Participants in the third annual Catalyst celebrate the conclusion of the event on Friday. The Pilot/Jef Hatch
More than three miles of up-and-down hills, sandy paths and wet foggy conditions faced the competitors in the Brookings-Harbor High School football team’s third annual Catalyst. And that was before the plunge into Pistol River to reach the finish line.
Members of the BHHS football team, the U.S. Coast Guard Chetco River Station, Brookings Police Department, Oregon State Police and Brookings Fire Department faced off early Friday morning for personal satisfaction – and bragging rights – until the Catalyst returns in a year.
The Catalyst is the brainchild of assistant football coach Ted Burdett who has been putting new twists into the event every year for the last three years.
“I spend days putting this together,” Burdett explained. “I think about it every day when I drive back and forth to work, and start mentally planning it in the spring.”
This years’ Catalyst brought a new twist: Inviting members of police and fire agencies and the Coast Guard to put together teams to compete against the Bruin football squads.
“I thought it was outstanding – what a great challenge,” Oregon State Police Sgt. Scott Punch said. “The opportunity to come out with these kids and be here to support them was just great.”
Punch was in good company: On his team were two Brookings Fire department members; two members of the Brookings Police Department; two fellow Oregon State Police troopers; and the dedicated wife of one of the troopers who wrapped up the event by running an extra mile to retrieve the squad vehicle for the trip home.
The other non-high school team involved in the challenge was made up of five members of the Coast Guard, including BM3 Jake Bartholomew.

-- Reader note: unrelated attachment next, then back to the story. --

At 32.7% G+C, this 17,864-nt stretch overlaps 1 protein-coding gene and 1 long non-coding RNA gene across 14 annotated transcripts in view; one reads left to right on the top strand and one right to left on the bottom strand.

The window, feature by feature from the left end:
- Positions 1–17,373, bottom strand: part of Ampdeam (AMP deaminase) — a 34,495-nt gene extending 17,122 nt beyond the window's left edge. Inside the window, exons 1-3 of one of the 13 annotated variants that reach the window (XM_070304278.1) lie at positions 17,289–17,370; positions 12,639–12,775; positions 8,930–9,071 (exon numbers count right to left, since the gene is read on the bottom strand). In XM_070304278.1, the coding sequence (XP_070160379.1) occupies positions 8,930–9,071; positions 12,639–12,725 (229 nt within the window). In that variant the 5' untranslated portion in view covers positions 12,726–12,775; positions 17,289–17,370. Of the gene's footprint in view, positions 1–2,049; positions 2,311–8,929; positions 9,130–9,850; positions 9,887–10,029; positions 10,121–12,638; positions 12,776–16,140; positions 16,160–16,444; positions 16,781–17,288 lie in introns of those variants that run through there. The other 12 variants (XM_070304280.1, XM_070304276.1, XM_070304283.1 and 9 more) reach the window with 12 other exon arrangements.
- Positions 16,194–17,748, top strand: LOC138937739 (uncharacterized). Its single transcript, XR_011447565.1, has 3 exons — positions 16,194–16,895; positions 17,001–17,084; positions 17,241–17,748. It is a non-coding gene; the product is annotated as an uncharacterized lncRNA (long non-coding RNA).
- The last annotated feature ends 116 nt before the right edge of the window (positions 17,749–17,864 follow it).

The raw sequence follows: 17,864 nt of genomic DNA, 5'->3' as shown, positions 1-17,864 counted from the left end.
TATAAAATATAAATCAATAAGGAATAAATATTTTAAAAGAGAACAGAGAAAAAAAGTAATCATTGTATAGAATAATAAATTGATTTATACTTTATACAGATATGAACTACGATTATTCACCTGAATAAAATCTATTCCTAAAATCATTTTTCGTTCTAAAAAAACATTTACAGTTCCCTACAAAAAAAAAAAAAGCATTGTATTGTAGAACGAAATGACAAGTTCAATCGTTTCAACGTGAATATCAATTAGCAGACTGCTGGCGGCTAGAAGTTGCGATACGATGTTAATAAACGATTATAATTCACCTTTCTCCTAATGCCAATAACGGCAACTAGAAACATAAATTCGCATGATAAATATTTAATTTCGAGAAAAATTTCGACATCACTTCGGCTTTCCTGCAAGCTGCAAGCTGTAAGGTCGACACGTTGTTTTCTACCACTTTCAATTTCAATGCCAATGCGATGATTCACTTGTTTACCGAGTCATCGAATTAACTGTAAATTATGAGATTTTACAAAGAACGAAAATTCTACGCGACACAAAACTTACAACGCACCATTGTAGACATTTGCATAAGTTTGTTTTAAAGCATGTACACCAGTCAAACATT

“It was a lot of fun,” Bartholomew said. “The Coast Guard does something like this up north, but this one was harder.”
The Coast Guard team turned in the fastest time, even after they waited to complete the swimming portion until they made sure all the other competitors had safely crossed the Pistol River.
“We killed it,” Bartholomew said. “Everybody went super fast and didn’t quit.”
Head Football Coach Joe Morin was grateful for the teams that came out to support the Bruins.
“It was awesome,” Morin said. “Seeing the different role models support the kids, and Burdett putting the whole thing together, and the parents bringing protein shakes for everybody, was just awesome.”
Awesome seemed to be the descriptor for the day as one of the squad captains, Ethan Williams, used it to describe how things went.
“Pretty awesome overall,” Williams said. And when asked how he felt about Burdett putting the event together for them he responded, “It’s awesome that he was able to do it for us.”
Another of the squad captains, Alec Darger, claimed it was a great experience for the younger guys and those who hadn’t been before.
“It was a great team building experience,” he added.
The Catalyst was designed to build the inherent characteristics of pride, honor and respect that make up part of the BHHS athletic code.
Throughout the course were stations that were intended to strengthen the individual and test the team’s ability to problem solve together.
Some of the stations involved pure luck. At one point they had to choose one of two paths – one led the team in a circle back to the starting point, the other took them further into the event.
Other stations had the team do push-ups, pull-ups and sit-ups; run to the top of a hill; carry a 5-foot-diameter ball across a lagoon; and dig through a bucket of sand and pull out a football without removing any sand.
While the event was designed to tax the teams physically, it was also designed to strengthen them mentally and morally.
“Above everything else remember this,” a placard Burdett placed at the beginning of the trail said. “Your athletic ability will eventually wane and erode over time but your character endures for a lifetime. Hone your character to become a righteous and upstanding person.”